Thursday, January 28, 2010

Pitiful Excuses

I have been swamped lately (to say the least), so I apologize for not posting anything of value in some while.

Among other things, I just finished with a very busy couple weeks at work, and I've been struggling with a health problem that has since turned out not to be nearly as serious as I had feared but has still been a distraction of epic proportions.

As soon as I am done with a project that I should have been done with last weekend, I promise a full update and a return to normality.

Of course you may wish to know my thoughts on the State of the Union address.

C'mon, you silly people! You know my thoughts on that issue.

"The Union, next to our liberties, the most dear."--John C. Calhoun

Wednesday, January 20, 2010

Rabbit Hunting

Rory recounts a couple of hunting expeditions. New Year's Day and MLK day.

Thursday, January 14, 2010

Aristos v. Murdock Part II

Over at his blog, Murdock pointed out that no one, including me (gasp) is without flaws. At one point in time, everyone has lied and been a hypocrite.

He is correct. However, when I lie, no one dies. When I'm a hypocrite, no one's freedoms and property go down the tubes.

This president's lies and hypocrisy damage the lives, liberties, and properties of the people. Such a man deserves respect, but not in the manner that Murdock wants. No, the president should command the same kind of respect as a gun--you're best to watch the muzzle, set the safety, and always assume that it is loaded and dangerous. There may be a time that you need it's power, but until that time comes, keep it locked away where it cannot cause any unintended mischief.

But default respect for the man because of his office? I decline to confer upon the presidency the privileges known more commonly to nobility.

Monday, January 11, 2010

Aristos v. Murdock Part I

My friend "Howling Mad" Murdock posts recently on how the recent string of presidents have degraded the office--Obama, he adds, is no exception--, but that he is nostalgic for a time when people at least respected the office of the president.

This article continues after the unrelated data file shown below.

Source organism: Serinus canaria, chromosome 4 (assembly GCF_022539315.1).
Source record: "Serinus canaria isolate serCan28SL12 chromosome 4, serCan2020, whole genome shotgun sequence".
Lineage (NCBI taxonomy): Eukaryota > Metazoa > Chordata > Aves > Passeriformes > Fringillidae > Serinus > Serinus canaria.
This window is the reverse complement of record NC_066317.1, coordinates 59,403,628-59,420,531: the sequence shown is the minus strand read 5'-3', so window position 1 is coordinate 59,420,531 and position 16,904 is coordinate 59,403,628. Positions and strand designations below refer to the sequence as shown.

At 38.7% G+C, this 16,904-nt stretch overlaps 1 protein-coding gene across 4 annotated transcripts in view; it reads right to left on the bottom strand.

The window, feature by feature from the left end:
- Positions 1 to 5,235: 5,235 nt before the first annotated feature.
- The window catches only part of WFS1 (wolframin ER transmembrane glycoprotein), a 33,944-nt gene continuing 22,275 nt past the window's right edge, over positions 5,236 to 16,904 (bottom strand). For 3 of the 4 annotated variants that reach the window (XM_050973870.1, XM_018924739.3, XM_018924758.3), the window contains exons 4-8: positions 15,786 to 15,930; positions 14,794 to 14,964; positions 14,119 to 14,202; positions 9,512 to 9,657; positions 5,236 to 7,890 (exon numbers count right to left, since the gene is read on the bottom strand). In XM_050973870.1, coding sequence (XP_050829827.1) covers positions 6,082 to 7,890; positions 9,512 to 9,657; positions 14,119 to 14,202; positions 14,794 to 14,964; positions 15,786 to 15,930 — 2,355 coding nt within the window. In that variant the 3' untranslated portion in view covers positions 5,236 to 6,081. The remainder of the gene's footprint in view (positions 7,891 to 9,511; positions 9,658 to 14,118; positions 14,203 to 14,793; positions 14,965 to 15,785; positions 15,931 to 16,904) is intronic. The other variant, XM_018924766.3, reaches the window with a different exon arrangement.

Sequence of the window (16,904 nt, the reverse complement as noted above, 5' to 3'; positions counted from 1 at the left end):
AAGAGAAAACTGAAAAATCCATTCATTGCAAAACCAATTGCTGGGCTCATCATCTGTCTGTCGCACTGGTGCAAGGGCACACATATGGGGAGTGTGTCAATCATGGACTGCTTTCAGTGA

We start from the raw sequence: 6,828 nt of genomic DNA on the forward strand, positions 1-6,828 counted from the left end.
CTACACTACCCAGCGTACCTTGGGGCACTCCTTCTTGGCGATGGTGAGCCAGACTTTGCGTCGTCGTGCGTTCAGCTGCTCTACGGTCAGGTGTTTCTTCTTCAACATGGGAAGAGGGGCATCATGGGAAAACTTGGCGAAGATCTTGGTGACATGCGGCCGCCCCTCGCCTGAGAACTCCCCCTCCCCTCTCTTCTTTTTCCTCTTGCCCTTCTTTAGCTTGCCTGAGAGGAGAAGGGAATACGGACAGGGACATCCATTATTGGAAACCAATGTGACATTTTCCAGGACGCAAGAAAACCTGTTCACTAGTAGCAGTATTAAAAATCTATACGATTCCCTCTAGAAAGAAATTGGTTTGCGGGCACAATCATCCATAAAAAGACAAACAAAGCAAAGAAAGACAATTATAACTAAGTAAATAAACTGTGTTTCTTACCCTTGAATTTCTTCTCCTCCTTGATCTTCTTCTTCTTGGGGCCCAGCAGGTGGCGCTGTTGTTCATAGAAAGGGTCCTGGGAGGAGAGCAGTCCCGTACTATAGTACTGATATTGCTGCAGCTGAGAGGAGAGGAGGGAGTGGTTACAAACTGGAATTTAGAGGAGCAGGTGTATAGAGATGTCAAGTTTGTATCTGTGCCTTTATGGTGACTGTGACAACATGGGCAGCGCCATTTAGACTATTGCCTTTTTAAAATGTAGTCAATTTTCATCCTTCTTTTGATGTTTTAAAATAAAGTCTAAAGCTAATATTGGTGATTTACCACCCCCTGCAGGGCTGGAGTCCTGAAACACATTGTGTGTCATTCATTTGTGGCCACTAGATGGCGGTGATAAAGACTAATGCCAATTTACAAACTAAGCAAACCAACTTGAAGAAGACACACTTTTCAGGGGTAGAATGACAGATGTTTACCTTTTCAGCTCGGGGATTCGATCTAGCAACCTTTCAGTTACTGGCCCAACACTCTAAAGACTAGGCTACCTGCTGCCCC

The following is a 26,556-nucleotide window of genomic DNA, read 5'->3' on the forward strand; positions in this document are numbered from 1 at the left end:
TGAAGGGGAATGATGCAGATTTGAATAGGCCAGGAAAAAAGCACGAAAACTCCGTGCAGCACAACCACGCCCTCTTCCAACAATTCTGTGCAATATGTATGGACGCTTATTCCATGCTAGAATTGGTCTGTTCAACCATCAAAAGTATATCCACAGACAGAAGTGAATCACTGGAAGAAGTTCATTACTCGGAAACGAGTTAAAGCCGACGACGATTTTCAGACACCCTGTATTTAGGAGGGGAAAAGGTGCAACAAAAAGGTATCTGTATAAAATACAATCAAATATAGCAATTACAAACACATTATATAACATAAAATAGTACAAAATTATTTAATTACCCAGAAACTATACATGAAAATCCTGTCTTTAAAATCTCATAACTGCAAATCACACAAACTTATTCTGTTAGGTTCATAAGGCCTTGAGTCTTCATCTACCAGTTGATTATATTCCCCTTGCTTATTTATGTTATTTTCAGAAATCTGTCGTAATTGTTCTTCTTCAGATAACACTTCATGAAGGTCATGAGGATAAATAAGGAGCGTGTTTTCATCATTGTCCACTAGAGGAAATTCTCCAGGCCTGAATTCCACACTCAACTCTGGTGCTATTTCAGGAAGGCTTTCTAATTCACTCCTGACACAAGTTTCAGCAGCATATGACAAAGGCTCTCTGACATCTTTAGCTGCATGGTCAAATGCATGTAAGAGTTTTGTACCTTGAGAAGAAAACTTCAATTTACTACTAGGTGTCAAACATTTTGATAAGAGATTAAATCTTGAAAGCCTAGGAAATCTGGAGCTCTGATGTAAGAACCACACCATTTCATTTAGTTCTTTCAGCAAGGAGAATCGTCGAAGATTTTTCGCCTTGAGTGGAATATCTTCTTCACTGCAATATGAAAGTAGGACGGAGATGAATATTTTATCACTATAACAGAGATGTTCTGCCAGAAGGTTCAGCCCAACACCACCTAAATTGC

He is the symbol and spokesperson for us. And because of that he deserves a modicum of our respect and support.

I disagree.

Respect is not something that anyone deserves automatically, especially just because of that person's station in life. That's old-school monarchical/oligarchical thinking.

No, a man deserves respect because he conducts himself in a respectful manner.

Anyone who is clearly a liar and a hypocrite deserves not an ounce of respect, be he a stranger on the bus, a colleague, a priest, or even the president of the United States.

If Murdock wants me to respect a president, then I ask for a respectable president. Until then, I and everyone else should call it like we see it.

By the way, take a look at some of the criticisms of John Adams and Thomas Jefferson during their political contest in 1800. So much for Murdock's nostalgic "When I was a boy, people respected the president..."

Sunday, January 03, 2010

What's New About the New Year?

What's new about the new year? To me, it seems that we celebrate the occasion as part of what Patrick Henry called "the delusive phantom of hope." Most people seem to think that a different number for the year means that things have really changed. They celebrate the holiday as a kind of pagan offering to Dionysus, never once considering that other than the passing of the solstice, there is no real difference between November passing to December and December passing to January and so forth (other than the fact that the Lions' season is in its final days).

It's not a new year that we need. The people and government that made 2009 suck are still in power, and even if parties change at mid-term elections, no real change will occur. I offer the presidency of GW Bush as proof of that.

No, we need something more. If you want change, then you need far more than a change from one old party to the other old party.

To heck with the New Year and our pagan way of offering the day as a bribe for better times to come.

And to answer your question, yes, I'm a bit on edge right now.

Bill of Rights